- Shaw, George Bernard. Shaw on Shakespeare: An Anthology
- of Bernard Shaw's Writings on the Plays and Production of Shakespeare. Ed.
Edwin Wilson. New York: Dutton, 1961.
Thesis: George Bernard Shaw (1856-1950), famous as the author
of thought-provoking drama, began his writing career with socialist
tracts, reviews of musical and dramatic performances, and what we
would call "opinion pieces." Shaw had an opinion on practically
everything and the gift of witty expression. In general, Shaw exalted
Shakespeare's skill as a craftsman of drama, but deplored his values.
So it is with Shaw's view of Julius Caesar :
It is when we turn to Julius Caesar, the most splendidly written
political melodrama we possess, that we realize the apparently
immortal author of Hamlet as a man, not for all time, bur for an age
only, and that, too, in all solidly wise and heroic aspects, the most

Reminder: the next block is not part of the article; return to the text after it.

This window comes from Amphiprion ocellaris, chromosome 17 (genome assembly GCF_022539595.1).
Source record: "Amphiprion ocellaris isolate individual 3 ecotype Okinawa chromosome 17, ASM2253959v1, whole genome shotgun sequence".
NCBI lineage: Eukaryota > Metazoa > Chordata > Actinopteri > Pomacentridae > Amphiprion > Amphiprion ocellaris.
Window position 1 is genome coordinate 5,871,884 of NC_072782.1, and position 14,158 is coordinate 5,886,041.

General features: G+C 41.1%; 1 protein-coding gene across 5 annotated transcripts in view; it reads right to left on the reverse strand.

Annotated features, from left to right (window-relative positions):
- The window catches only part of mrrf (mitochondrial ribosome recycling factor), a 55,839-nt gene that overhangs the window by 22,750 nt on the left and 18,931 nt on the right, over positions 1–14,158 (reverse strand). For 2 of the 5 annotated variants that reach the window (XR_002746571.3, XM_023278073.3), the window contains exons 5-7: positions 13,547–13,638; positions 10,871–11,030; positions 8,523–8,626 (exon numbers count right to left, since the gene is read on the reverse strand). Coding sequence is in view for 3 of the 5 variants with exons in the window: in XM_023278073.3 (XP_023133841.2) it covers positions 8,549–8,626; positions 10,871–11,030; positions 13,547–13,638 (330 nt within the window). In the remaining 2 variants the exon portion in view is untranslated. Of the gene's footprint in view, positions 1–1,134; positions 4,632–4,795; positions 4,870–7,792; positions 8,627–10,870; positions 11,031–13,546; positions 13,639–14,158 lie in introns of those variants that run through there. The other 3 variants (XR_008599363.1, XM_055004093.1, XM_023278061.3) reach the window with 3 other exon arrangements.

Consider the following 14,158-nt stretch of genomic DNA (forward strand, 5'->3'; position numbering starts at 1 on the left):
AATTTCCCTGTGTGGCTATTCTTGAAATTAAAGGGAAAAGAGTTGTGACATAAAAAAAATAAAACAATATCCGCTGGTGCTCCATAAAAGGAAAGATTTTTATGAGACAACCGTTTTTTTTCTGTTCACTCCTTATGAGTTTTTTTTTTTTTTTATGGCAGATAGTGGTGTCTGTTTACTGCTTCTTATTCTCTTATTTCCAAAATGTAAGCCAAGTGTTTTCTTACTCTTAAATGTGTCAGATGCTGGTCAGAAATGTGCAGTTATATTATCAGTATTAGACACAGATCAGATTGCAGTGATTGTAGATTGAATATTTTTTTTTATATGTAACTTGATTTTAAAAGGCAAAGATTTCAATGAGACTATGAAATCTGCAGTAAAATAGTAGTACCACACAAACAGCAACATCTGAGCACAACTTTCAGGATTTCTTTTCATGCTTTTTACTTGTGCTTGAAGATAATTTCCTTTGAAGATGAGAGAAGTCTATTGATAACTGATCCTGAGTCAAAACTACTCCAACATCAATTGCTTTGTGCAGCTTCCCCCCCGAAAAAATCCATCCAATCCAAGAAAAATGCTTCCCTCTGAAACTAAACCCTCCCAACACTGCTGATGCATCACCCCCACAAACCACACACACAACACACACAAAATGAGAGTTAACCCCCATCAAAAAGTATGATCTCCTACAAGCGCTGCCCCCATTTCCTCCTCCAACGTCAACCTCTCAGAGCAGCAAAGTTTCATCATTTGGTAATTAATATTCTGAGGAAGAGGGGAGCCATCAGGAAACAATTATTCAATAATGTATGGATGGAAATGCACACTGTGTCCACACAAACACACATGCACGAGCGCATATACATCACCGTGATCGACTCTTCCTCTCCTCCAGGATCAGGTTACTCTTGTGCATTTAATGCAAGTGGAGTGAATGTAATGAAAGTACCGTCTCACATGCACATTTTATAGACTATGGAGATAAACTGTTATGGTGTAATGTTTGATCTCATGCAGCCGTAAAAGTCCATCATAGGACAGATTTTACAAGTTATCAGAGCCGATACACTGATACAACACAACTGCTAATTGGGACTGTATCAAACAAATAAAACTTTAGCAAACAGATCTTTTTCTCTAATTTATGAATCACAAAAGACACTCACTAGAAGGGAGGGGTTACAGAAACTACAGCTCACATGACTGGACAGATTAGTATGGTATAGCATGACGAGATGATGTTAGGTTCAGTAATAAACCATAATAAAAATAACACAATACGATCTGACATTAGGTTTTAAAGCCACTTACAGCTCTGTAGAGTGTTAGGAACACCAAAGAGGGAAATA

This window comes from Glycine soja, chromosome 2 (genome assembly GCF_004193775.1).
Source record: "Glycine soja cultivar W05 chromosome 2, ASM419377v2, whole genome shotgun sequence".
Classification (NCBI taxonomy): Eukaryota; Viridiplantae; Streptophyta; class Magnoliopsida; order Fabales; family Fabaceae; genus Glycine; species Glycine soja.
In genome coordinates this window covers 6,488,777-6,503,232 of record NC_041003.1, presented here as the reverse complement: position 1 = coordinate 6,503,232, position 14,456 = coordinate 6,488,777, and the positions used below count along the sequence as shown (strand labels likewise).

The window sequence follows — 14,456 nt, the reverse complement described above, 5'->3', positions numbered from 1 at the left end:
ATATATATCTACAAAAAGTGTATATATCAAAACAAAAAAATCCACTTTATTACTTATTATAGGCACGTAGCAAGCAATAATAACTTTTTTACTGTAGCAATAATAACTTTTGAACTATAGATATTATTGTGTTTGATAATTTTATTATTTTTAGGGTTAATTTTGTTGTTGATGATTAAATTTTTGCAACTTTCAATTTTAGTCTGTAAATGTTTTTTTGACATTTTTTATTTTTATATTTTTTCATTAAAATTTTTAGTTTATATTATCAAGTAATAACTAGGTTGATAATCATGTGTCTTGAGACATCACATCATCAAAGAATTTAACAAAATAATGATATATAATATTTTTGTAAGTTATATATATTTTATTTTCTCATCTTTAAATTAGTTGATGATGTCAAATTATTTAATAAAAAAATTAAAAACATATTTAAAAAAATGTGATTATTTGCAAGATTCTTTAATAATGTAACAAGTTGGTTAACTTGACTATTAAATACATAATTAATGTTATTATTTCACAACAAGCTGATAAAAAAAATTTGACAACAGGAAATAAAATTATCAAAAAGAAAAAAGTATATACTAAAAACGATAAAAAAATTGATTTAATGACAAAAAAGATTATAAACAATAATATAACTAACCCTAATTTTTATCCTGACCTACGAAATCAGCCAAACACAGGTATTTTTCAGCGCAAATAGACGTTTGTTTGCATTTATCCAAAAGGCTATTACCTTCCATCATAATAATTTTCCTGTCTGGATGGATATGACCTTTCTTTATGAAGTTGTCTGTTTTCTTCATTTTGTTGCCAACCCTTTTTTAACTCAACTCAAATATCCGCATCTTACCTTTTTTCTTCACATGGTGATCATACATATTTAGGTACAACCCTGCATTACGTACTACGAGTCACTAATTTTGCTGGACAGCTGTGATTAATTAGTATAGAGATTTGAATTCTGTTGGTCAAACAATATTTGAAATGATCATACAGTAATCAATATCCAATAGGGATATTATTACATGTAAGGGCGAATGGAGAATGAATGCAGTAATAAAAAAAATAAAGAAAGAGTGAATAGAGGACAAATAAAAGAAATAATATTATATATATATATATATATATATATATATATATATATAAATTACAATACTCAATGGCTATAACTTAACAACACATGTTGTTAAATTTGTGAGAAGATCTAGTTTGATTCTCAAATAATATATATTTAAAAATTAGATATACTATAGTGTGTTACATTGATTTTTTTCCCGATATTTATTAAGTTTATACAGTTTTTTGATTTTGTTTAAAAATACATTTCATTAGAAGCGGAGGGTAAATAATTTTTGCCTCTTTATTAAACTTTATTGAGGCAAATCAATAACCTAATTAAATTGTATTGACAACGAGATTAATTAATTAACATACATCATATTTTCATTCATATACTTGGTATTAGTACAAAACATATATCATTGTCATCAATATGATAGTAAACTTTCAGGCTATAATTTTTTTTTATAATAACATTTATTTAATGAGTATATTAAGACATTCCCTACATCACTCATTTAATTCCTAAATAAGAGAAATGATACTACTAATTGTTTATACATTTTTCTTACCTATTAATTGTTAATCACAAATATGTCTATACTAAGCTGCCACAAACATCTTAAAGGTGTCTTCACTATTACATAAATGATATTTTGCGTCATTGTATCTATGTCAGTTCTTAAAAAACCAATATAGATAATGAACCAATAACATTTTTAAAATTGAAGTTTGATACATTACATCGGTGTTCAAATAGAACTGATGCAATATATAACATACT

despicable of all the ages in our history. It is impossible for even
the most judicially minded critic to look without a revulsion of
indignant contempt at this travestying of a great man as a silly
braggart, whilst the pitiful gang of mischief-makers who destroyed
him are lauded as statemen and patriots. There is not a single
sentence uttered by Shakespeare's Julius Caesar that is, I will not
say worthy of him, but even worthy of an average Tammany boss.
Brutus is nothing but a familiar type of English suburban preacher:
politically he would hardly impress the Thames Conservancy Board.
Cassius is a vehemently assertive nonentity. It is only when we come
to Antony, unctuous voluptuary and self-seeking sentimental
demagogue, that we find Shakespear in his depth; and in his depth, of
course, he is superlative. Regarded as a crafty stage job, the play
is a triumph: rhetoric, claptrap, effective gushes of emotion, all
the devices of the popular playwright, are employed with a profusion
of power that almost breaks their backs. (110-111)
Bottom Line: Claptrap criticism.